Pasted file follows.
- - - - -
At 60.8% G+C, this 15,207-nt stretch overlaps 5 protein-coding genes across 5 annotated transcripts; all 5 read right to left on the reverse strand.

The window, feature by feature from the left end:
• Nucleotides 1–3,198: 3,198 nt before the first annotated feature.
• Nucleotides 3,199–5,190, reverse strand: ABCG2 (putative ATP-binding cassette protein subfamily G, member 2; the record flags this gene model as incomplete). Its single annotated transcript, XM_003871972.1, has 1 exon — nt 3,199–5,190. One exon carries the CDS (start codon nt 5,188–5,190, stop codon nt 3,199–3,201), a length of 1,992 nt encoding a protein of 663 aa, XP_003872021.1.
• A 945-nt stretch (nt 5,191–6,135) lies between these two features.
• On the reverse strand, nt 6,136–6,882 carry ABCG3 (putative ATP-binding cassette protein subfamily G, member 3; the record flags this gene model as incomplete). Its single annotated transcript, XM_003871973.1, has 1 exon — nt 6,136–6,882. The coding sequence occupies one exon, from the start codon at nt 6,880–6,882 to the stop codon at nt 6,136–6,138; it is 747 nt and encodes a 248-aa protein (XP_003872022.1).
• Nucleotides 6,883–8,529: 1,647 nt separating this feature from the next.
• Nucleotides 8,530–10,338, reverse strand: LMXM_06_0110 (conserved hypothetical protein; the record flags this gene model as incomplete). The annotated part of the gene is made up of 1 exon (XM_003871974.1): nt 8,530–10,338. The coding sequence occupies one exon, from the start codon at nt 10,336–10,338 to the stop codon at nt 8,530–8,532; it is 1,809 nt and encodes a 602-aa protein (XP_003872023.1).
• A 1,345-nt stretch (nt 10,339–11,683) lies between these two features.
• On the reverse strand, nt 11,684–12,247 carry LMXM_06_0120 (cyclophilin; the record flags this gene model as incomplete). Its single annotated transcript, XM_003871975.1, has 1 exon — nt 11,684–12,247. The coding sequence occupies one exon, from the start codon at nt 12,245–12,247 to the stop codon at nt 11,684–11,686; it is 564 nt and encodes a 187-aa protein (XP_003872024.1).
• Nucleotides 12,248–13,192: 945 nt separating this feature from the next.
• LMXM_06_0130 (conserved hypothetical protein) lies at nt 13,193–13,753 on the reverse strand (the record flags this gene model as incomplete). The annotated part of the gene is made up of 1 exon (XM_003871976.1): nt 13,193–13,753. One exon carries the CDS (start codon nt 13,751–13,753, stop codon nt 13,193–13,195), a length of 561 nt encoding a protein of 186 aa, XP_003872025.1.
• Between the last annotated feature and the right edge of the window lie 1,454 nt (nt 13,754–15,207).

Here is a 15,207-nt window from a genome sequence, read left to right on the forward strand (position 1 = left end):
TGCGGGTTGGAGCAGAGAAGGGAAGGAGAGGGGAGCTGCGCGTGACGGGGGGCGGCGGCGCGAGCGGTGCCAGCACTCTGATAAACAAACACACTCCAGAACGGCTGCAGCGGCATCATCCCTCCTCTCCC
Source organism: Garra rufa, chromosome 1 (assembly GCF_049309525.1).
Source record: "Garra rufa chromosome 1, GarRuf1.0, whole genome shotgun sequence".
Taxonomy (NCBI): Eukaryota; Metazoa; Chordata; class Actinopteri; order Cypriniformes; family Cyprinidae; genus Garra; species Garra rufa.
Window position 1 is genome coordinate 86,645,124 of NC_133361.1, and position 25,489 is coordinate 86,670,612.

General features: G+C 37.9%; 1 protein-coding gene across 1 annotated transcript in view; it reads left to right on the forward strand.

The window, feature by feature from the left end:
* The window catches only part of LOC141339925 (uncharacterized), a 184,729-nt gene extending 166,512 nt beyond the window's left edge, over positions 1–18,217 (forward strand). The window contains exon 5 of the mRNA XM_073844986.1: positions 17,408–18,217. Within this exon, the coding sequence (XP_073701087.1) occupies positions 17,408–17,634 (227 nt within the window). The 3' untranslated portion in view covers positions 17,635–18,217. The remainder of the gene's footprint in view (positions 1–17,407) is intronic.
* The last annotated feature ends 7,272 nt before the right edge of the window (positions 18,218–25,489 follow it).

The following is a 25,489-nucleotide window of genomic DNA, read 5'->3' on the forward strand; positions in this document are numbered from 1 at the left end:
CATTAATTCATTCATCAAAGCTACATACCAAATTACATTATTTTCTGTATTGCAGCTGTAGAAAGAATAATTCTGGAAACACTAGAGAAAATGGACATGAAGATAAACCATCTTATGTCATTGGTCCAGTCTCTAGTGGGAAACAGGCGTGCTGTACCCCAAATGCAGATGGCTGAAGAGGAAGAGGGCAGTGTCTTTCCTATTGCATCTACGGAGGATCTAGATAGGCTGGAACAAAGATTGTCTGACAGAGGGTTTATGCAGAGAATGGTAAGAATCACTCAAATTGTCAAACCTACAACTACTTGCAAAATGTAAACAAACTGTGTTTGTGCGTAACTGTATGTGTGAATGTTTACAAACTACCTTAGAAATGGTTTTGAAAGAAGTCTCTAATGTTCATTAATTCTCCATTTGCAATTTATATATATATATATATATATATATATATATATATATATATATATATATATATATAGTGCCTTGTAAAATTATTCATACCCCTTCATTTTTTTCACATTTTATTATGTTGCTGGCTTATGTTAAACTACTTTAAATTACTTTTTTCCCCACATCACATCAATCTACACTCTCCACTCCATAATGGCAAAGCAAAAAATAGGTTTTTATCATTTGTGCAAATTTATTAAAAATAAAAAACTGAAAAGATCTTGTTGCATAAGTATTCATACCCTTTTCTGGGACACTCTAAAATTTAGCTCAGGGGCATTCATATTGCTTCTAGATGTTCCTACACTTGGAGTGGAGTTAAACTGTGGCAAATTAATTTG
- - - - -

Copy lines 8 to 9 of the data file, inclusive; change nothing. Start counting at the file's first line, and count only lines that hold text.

• Nucleotides 8,530–10,338, reverse strand: LMXM_06_0110 (conserved hypothetical protein; the record flags this gene model as incomplete). The annotated part of the gene is made up of 1 exon (XM_003871974.1): nt 8,530–10,338. The coding sequence occupies one exon, from the start codon at nt 10,336–10,338 to the stop codon at nt 8,530–8,532; it is 1,809 nt and encodes a 602-aa protein (XP_003872023.1).
• A 1,345-nt stretch (nt 10,339–11,683) lies between these two features.